Cream Drummer Ginger Baker Dead at 80

Pioneering drummer Ginger Baker, best known for his role in the late ’60s supergroup Cream died Sunday in England at the age of 80.

Baker’s Facebook account published the following message Sunday morning:

We are very sad to say that Ginger has passed away peacefully this morning. Thank you to everyone for your kind words to us all over the past weeks.

Posted by Ginger Baker on Sunday, October 6, 2019

Baker’s style influenced many heavy metal drummers much to his dismay. The notoriously cantankerous drummer, in a 2015 Forbes interview, when asked about his influence on the metal genre, had this to say:

I find it incredibly repulsive, always have. I’ve seen where Cream is sort of held responsible for the birth of heavy metal. Well, I would definitely go for aborting [laughs]. I loathe and detest heavy metal. I think it is an abortion. A lot of these guys come up and say, “Man, you were my influence, the way you thrashed the drums.” They don’t seem to understand I was thrashing in order to hear what I was playing. It was anger, not enjoyment – and painful. I suffered on stage because of that [high amplifier] volume crap. I didn’t like it then, and like it even less now. 

Nevertheless, Baker’s heavy-handed, double-bass style of drumming influenced scores of drummers that came after him. Cream was formed from the ashes of Baker and Jack Bruce’s band, the Graham Bond Organization. Eric Clapton had left The Yardbirds in 1966 and suggested forming a power trio to Baker, including Bruce in the equation. The often volatile relationship between Baker and Bruce led to the demise of several of their early bands, including Cream, which lasted only two years.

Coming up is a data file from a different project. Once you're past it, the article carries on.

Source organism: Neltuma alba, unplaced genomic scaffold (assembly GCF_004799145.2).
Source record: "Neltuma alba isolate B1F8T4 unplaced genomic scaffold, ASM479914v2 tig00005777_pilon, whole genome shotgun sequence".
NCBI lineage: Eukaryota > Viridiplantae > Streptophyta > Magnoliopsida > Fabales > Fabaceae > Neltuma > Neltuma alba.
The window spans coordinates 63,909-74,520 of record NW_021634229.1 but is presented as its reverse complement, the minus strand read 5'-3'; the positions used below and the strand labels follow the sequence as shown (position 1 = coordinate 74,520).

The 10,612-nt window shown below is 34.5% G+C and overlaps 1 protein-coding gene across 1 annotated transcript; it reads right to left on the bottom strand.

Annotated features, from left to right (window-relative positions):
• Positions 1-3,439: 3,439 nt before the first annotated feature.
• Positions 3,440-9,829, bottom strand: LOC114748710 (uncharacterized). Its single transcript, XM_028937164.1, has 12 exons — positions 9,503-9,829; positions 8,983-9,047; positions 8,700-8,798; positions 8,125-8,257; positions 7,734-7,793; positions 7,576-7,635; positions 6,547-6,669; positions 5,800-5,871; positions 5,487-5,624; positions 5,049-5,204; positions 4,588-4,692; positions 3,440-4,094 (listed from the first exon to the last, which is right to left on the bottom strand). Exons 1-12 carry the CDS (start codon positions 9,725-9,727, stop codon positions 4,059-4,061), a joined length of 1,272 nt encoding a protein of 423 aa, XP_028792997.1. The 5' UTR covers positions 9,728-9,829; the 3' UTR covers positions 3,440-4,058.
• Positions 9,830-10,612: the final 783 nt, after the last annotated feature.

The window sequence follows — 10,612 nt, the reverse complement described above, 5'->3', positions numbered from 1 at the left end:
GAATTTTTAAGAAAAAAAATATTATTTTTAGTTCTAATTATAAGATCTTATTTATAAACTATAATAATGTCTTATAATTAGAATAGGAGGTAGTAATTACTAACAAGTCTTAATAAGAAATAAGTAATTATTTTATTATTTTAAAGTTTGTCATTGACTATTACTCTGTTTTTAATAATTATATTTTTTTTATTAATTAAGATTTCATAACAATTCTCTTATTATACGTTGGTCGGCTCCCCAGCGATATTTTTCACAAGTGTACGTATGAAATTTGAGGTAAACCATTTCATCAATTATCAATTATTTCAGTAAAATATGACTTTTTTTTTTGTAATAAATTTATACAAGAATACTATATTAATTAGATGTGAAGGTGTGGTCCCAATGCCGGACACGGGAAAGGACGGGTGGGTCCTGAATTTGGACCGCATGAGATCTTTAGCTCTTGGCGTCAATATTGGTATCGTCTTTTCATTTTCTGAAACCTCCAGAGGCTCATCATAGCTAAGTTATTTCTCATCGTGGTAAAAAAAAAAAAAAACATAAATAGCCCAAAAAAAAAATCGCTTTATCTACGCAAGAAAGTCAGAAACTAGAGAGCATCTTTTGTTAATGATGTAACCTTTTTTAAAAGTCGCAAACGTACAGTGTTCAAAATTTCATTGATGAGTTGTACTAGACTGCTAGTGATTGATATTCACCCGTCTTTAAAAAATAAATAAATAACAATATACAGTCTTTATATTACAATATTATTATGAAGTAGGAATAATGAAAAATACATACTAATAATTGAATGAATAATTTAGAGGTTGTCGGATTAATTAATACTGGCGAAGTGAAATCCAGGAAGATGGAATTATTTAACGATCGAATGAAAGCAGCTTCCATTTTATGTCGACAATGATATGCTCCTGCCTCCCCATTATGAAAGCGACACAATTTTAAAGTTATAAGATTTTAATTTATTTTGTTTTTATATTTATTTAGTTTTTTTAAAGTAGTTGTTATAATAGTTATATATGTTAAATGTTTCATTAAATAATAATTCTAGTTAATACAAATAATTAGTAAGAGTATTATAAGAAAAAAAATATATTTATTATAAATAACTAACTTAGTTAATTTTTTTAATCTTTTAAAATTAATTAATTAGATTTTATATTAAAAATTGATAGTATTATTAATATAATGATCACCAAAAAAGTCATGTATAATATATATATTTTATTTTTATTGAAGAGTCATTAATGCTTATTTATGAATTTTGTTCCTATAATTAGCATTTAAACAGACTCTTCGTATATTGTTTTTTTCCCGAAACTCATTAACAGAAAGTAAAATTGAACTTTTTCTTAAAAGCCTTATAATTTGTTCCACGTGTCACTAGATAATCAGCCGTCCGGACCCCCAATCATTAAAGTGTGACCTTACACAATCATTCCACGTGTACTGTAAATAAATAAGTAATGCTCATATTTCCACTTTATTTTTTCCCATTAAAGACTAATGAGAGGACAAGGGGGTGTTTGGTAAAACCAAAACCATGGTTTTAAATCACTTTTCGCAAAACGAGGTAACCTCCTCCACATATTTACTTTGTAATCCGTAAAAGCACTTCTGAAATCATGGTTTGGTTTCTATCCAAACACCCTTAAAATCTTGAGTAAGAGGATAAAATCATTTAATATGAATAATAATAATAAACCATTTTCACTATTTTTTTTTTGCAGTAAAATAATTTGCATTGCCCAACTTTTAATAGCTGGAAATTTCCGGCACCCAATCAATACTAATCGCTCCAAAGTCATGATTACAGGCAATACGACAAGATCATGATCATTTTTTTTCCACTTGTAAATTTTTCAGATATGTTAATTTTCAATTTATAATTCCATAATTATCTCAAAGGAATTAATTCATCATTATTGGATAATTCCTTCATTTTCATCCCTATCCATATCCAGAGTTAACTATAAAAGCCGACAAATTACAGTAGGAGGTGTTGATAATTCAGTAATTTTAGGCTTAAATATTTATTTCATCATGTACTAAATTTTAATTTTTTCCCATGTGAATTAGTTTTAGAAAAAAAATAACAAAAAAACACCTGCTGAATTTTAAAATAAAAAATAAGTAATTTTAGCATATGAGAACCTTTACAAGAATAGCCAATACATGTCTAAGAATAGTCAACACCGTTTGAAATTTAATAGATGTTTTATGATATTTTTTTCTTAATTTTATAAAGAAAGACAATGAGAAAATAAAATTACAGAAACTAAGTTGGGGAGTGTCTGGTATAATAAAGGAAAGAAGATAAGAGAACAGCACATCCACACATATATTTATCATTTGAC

In those two years, Cream released four albums that produced such influential singles as “White Room,” “Tales of Brave Ulysses, ” “Sunshine of Your Love,” and “Badge.”

Following the dissolution of Cream, Clapton and Baker recruited Steve Winwood and Ric Grech to form Blind Faith. The short-lived band produced one self-titled album before calling it quits. Clapton went on to perform with Delaney and Bonnie and Derek and the Dominoes, while Winwood and Grech returned to Traffic. Baker moved to Nigeria, performing with legendary Afrobeat composer Fela Kuti.

Blind Faith’s first live performance at London’s Hyde Park in 1969

Baker spent much of the later ’70s, ’80s, and ’90s performing with a number of bands to help pay the bills. One of these bands was Syracuse-based Masters of Reality, a King Crimson and Black Sabbath-inspired band. He joined the group for their Sunrise on the Sufferbus album in 1993. They charted with the single “She Got Me (When She Got Her Dress On).”

Baker, who famously rejected being called a rock drummer, returned to his jazz roots in the mid-’90s, forming the Ginger Baker Trio with jazz legends, guitarist Bill Frisell and bassist Charlie Haden.

In 2005 he reunited with his Cream bandmates for a series of concerts in London and New York, the former is chronicled on the album, Royal Albert Hall London May 2, 3, 5, 6, 2005.

Cream was inducted into the Rock and Roll Hall of Fame in 1993.

Baker’s health had been deteriorating in recent years, falling victim to chronic obstructive pulmonary disease, degenerative osteoarthritis and heart issues, eventually taking him off the road.

Artists worldwide from Flea to Paul McCartney have been paying tribute to the legendary drummer on social media.